BLITZER: He's going to be back in the United States Saturday night. He's got a lot of work to do if...


BLITZER: ... he hopes to sign this by the end of August.

ROSEN: It's going to be a busy summer.

FEEHERY: I don't think it's going to happen.

BLITZER: You don't think it's going to happen.

Do you think it's going to happen?

ROSEN: No...


ROSEN: ... not by the end of August.

BLITZER: All right. Well, he's got some time.



ROSEN: All right.

BLITZER: All right, guys, thank you.

So, what killed the king of pop? Police say murder has not been ruled out. We're going to bring you the latest developments in the investigation.

Iran cracks down even harder on dissent, and now there's word that an Iranian-American scholar, a dual U.S.-Iranian citizen, has been detained.

And don't smoke them if you have got them. Will the Pentagon tell U.S. military forces they can't light up?


BLITZER: On our "Political Ticker" right now, several stories.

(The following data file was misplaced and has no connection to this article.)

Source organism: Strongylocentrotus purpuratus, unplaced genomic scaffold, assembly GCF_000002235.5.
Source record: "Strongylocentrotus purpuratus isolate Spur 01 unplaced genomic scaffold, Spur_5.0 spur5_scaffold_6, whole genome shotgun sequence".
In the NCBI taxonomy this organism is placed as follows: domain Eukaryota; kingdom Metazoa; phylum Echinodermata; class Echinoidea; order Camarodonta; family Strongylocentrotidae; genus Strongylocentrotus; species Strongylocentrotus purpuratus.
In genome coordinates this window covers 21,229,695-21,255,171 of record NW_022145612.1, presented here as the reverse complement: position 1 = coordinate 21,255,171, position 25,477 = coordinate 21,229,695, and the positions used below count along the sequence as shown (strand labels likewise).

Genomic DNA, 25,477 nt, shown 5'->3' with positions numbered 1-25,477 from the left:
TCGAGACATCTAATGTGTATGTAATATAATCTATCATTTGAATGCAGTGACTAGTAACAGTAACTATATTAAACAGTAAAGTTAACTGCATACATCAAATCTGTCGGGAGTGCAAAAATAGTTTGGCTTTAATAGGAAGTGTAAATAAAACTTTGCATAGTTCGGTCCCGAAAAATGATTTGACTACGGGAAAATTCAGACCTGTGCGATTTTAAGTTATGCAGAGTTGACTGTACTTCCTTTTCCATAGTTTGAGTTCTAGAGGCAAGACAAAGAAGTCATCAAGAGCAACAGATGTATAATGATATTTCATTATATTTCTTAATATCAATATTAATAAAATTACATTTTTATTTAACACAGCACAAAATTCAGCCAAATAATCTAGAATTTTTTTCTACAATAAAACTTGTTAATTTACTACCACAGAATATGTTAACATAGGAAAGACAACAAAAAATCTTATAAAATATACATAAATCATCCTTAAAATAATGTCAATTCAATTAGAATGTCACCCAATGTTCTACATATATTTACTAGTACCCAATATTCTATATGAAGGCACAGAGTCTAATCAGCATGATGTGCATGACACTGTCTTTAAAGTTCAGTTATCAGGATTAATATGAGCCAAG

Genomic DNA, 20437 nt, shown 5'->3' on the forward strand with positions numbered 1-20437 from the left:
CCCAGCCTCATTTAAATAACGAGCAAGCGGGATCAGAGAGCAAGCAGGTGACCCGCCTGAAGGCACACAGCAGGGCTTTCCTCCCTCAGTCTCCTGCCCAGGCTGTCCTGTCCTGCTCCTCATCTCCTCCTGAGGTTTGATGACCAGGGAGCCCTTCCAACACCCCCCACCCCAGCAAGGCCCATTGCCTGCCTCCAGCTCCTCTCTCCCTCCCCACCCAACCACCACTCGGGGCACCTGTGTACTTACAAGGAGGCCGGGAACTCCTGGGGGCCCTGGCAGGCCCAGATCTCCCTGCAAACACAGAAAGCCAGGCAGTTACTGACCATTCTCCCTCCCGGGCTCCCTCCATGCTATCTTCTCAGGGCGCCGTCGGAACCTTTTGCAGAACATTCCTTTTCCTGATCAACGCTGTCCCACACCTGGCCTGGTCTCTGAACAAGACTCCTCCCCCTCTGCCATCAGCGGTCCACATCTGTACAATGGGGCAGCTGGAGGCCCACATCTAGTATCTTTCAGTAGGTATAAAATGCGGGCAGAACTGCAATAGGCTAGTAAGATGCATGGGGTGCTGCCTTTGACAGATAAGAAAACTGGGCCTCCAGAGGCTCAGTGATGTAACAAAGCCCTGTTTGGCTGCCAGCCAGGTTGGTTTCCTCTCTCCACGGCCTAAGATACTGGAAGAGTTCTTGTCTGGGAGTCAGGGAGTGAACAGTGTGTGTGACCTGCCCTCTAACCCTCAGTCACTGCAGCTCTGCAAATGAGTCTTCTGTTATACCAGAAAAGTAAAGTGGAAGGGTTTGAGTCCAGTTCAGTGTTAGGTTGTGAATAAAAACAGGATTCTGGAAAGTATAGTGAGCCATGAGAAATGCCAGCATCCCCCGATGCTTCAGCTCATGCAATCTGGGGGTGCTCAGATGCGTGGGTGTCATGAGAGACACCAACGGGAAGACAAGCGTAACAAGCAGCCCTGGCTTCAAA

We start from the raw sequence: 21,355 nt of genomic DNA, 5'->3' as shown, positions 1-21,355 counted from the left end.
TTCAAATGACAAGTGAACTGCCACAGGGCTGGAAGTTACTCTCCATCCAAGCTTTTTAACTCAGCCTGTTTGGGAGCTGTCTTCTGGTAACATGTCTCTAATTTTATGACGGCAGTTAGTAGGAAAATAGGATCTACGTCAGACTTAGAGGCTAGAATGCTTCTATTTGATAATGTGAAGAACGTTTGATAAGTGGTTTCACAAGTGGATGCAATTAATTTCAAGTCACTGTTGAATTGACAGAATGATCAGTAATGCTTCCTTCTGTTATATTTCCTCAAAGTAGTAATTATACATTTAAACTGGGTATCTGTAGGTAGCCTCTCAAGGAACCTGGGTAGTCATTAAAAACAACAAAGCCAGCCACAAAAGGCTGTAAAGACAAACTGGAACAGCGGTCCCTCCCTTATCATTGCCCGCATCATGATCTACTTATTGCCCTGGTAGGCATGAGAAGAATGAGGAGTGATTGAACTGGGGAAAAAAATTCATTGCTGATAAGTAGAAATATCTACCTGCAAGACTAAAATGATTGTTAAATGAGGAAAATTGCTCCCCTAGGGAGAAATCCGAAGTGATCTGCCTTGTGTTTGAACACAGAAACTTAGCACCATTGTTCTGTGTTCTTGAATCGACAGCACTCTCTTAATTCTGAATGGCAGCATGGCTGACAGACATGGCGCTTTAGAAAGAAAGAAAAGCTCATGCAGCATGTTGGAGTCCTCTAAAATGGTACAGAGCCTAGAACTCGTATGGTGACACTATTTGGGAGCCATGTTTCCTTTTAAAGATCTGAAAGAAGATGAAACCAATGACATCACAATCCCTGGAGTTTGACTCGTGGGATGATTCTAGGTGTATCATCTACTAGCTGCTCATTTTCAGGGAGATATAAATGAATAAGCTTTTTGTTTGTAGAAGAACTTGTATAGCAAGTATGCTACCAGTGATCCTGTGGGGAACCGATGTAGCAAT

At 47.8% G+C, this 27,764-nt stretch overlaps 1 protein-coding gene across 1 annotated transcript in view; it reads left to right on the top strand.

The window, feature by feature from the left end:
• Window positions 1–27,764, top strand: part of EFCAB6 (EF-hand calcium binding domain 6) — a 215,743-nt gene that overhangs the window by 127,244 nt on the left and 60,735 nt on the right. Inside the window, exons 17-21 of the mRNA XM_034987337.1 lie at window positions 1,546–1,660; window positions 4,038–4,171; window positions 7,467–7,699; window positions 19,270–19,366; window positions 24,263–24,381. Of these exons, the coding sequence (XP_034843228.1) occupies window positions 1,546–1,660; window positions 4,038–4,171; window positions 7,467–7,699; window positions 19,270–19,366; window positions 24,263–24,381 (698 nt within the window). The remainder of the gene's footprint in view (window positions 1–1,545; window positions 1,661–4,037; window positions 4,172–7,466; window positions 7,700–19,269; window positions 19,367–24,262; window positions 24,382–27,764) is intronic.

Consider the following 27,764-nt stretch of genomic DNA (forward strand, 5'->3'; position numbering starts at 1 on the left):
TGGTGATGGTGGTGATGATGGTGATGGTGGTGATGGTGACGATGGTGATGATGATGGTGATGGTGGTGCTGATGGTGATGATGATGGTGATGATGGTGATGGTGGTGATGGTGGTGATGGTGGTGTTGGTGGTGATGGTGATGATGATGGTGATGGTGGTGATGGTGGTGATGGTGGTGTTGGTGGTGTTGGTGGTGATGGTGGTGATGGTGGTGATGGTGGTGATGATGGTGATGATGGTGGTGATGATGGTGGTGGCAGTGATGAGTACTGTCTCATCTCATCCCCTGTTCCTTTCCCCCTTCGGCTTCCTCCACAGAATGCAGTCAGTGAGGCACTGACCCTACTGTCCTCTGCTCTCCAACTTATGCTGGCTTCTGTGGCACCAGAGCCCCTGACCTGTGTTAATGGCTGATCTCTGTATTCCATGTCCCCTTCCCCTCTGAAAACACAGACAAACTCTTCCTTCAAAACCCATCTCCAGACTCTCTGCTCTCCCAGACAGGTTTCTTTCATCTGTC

The former Senate Majority Leader Bob Dole has undergone surgery to treat a serious leg infection. The 85-year-old Republican now is recovering over at the Walter Reed Army Medical Center here in Washington. Dole's office says doctors found open sores on both of Dole's legs, performed several procedures on the left one.

In a statement, the 1996 Republican presidential nominee says he's recovering nicely and hopes to be out of the hospital by his 86th birthday on July 22.

We wish him, of course, a speedy, speedy recovery.

New friction between the Alaska governor, Sarah Palin, and her teenage daughter's former fiance. Levi Johnston says Palin is quitting her job this month, he says, to cash in on her fame. Johnston says he heard the governor several times earlier this year say how nice it would be to take advantage of lucrative offers, including a book deal and a reality show.

Palin's spokeswoman says Johnston is working on a piece of fiction while honing his acting skills.